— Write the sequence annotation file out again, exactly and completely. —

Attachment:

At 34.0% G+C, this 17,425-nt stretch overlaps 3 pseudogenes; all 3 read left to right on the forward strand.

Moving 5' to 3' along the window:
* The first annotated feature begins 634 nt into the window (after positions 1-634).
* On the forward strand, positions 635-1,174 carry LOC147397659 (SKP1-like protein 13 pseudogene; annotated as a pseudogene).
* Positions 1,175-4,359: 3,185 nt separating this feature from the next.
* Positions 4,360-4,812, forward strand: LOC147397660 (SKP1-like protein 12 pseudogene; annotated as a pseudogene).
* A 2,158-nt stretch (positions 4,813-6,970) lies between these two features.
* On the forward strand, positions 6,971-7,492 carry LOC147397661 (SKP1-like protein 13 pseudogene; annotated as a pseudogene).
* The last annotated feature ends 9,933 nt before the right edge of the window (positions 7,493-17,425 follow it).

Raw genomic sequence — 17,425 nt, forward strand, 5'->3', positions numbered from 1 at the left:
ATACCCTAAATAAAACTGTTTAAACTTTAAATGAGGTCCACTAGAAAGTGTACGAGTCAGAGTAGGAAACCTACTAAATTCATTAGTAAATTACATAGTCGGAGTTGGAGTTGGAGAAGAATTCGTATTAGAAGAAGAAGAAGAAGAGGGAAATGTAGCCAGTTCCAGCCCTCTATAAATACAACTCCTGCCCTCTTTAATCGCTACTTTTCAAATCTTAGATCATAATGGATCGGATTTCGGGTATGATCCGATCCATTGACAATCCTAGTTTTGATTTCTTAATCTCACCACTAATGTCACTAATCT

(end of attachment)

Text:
At 34.0% G+C, this 17,425-nt stretch overlaps 3 pseudogenes; all 3 read left to right on the forward strand.

Moving 5' to 3' along the window:
* The first annotated feature begins 634 nt into the window (after positions 1-634).
* On the forward strand, positions 635-1,174 carry LOC147397659 (SKP1-like protein 13 pseudogene; annotated as a pseudogene).
* Positions 1,175-4,359: 3,185 nt separating this feature from the next.
* Positions 4,360-4,812, forward strand: LOC147397660 (SKP1-like protein 12 pseudogene; annotated as a pseudogene).
* A 2,158-nt stretch (positions 4,813-6,970) lies between these two features.
* On the forward strand, positions 6,971-7,492 carry LOC147397661 (SKP1-like protein 13 pseudogene; annotated as a pseudogene).
* The last annotated feature ends 9,933 nt before the right edge of the window (positions 7,493-17,425 follow it).

Raw genomic sequence — 17,425 nt, forward strand, 5'->3', positions numbered from 1 at the left:
ATACCCTAAATAAAACTGTTTAAACTTTAAATGAGGTCCACTAGAAAGTGTACGAGTCAGAGTAGGAAACCTACTAAATTCATTAGTAAATTACATAGTCGGAGTTGGAGTTGGAGAAGAATTCGTATTAGAAGAAGAAGAAGAAGAGGGAAATGTAGCCAGTTCCAGCCCTCTATAAATACAACTCCTGCCCTCTTTAATCGCTACTTTTCAAATCTTAGATCATAATGGATCGGATTTCGGGTATGATCCGATCCATTGACAATCCTAGTTTTGATTTCTTAATCTCACCACTAATGTCACTAATCT